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Kelso Races Ltd is a not-for-profit company whose purpose is to promote jump racing in the north of Britain while benefiting the local community through employment, tourism trade and the provision of facilities. All profits from the business are reinvested, either into the race programme or into capital projects to improve the facilities.

Kelso Racecourse typically stages 14 to15 fixtures per annum. Fixtures take place throughout the Winter, starting in September and concluding with the social event of the season: Ladies Day at the end of May.

The most prestigious event of the year, featuring Kelso’s most valuable races, takes place on the first Saturday in March. The £120,000 bet365 Morebattle Hurdle attracts many of the best hurdlers in Britain and Ireland and the race boasts an additional bonus of £100,000 if the winner can go on and win any race at the Cheltenham Festival later in the same month. The supporting programme includes the Premier Steeplechase (a recognised trial for the Grand National) and the Premier Hurdle (one of the most important novice hurdle races staged annually in Britain). 

Records exist of racing taking place near the town of Kelso, at Caverton Edge, prior to 1734. But the foundation stone for Kelso’s Listed Grandstand was laid on 12th July 1822, when the Berrymoss became the first purpose-built racecourse in Scotland. The Sporting Magazine of 1821 explained, “The Duke of Roxburghe has lately purchased the Berrymoss at Kelso for the purpose of forming it into a racecourse. His Grace means to erect an elegant stand upon the ground, with a tavern underneath, and in all respects to make the course and its accompaniments as complete as possible.”

There were, of course, other venues that regularly staged horseracing in Scotland, but none had permanent facilities designed for the purpose and the races were usually staged as part of other festivities. The first meeting to take place on the Berrymoss, on 16th April 1823, was a Flat race staged in heats, as was common at the time.  The first jump fixture took place in 1883, five years before Flat racing ceased in 1888.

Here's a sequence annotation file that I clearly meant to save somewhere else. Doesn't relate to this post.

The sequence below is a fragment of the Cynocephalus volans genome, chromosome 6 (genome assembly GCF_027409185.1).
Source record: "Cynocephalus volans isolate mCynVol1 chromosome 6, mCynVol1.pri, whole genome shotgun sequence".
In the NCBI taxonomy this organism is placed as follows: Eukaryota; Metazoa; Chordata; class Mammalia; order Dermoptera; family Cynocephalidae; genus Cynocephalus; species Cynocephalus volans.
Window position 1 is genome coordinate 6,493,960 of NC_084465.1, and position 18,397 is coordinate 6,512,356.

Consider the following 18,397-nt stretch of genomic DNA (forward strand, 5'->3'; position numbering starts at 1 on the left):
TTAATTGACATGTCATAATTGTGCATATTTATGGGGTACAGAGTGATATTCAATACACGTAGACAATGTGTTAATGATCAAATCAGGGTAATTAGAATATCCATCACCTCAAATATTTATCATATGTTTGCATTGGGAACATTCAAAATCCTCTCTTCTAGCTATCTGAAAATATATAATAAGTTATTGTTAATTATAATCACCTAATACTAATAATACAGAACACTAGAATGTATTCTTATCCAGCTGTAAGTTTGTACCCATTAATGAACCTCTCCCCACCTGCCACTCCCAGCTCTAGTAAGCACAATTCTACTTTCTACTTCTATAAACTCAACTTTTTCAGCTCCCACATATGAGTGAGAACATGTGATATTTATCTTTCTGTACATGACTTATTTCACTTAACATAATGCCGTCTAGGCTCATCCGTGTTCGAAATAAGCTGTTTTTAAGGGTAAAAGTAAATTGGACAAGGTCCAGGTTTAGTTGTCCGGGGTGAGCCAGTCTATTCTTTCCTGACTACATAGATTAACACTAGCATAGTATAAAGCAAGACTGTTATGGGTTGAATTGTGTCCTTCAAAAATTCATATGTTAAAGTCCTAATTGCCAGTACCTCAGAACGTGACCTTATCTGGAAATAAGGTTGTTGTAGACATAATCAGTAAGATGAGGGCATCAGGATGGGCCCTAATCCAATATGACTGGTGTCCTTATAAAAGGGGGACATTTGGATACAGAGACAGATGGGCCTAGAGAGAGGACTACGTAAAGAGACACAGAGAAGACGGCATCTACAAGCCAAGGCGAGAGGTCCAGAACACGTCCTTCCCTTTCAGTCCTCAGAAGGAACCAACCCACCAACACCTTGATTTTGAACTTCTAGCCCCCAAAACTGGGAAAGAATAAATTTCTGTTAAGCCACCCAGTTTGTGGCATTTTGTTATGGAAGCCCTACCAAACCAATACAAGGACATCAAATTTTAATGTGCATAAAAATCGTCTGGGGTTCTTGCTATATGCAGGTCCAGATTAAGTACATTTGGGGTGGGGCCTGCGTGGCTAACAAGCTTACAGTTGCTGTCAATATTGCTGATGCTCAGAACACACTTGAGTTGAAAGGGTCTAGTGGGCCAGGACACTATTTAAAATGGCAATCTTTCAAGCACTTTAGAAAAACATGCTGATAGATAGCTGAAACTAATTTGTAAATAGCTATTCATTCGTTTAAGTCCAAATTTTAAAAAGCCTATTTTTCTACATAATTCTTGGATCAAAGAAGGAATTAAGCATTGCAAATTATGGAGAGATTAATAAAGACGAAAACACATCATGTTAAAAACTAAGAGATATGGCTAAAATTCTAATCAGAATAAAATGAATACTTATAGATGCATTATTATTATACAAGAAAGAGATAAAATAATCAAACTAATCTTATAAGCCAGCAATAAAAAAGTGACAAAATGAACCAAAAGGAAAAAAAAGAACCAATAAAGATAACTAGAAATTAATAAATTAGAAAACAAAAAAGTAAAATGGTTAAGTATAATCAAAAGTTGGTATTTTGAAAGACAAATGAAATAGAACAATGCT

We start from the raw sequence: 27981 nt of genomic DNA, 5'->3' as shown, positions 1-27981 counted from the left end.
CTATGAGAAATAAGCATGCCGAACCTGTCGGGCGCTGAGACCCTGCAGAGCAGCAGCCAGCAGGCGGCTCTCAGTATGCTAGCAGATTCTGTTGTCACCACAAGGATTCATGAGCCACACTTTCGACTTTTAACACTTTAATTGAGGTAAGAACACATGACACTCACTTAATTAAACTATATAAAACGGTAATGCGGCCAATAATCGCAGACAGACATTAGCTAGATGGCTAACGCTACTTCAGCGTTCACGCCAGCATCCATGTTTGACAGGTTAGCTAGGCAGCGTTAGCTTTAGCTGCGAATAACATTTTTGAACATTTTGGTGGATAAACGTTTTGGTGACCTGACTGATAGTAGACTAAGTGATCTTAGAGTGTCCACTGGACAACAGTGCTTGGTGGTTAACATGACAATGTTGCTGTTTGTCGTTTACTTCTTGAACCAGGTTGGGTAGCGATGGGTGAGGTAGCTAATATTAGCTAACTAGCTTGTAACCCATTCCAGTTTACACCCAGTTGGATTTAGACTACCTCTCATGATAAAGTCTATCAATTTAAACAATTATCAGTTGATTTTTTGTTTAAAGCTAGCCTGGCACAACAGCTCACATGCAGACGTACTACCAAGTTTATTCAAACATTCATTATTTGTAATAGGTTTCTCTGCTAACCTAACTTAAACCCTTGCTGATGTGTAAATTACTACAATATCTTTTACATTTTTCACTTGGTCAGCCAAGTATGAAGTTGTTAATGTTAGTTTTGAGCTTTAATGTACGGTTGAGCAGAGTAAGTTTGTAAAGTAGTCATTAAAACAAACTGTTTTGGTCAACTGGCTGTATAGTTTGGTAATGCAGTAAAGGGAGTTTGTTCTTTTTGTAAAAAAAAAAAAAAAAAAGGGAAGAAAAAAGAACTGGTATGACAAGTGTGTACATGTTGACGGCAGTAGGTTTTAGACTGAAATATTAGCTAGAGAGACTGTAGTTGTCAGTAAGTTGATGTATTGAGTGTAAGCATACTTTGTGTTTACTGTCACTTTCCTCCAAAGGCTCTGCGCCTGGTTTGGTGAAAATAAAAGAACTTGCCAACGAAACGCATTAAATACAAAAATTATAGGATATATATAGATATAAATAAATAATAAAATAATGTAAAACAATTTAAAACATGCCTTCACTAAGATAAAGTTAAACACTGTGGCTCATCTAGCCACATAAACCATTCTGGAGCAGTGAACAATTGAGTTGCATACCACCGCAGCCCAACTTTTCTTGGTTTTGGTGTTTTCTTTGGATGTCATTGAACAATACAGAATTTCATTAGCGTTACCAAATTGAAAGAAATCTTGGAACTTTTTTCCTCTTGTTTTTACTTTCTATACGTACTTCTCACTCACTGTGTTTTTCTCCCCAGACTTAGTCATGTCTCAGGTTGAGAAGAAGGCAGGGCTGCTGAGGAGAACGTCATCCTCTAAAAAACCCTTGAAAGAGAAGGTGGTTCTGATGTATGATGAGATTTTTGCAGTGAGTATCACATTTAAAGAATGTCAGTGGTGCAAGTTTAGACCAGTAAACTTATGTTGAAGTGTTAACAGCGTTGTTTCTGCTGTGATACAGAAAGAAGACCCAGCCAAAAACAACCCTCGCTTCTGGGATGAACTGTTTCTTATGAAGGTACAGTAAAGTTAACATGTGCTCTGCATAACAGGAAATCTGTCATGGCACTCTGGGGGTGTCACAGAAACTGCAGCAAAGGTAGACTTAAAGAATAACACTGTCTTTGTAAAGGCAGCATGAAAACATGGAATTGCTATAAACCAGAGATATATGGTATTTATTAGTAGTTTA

Built to a design by the renowned architect John Carr, the Listed Grandstand remains relatively unchanged since the year that it was built and is of significant architectural importance. For several decades the ground floor has been occupied by the jockeys’ changing rooms, Weighing Room and Stewards’ Room. The first floor and the roof terrace are still used by spectators to watch the racing. A refurbishment programme has been drawn up for the building, although this will require the jockeys and officials to be relocated first.

The next phase of racecourse’s development, therefore, is the construction of a new two-storey building (referred to in the planning stage as the ‘Bicentenary Building’) which will be located adjacent to the parade ring. While the ground floor will provide accommodation for jockeys and officials, as well as a jockeys’ medical centre, the first floor will provide hospitality space, particularly for racehorse owners with runners.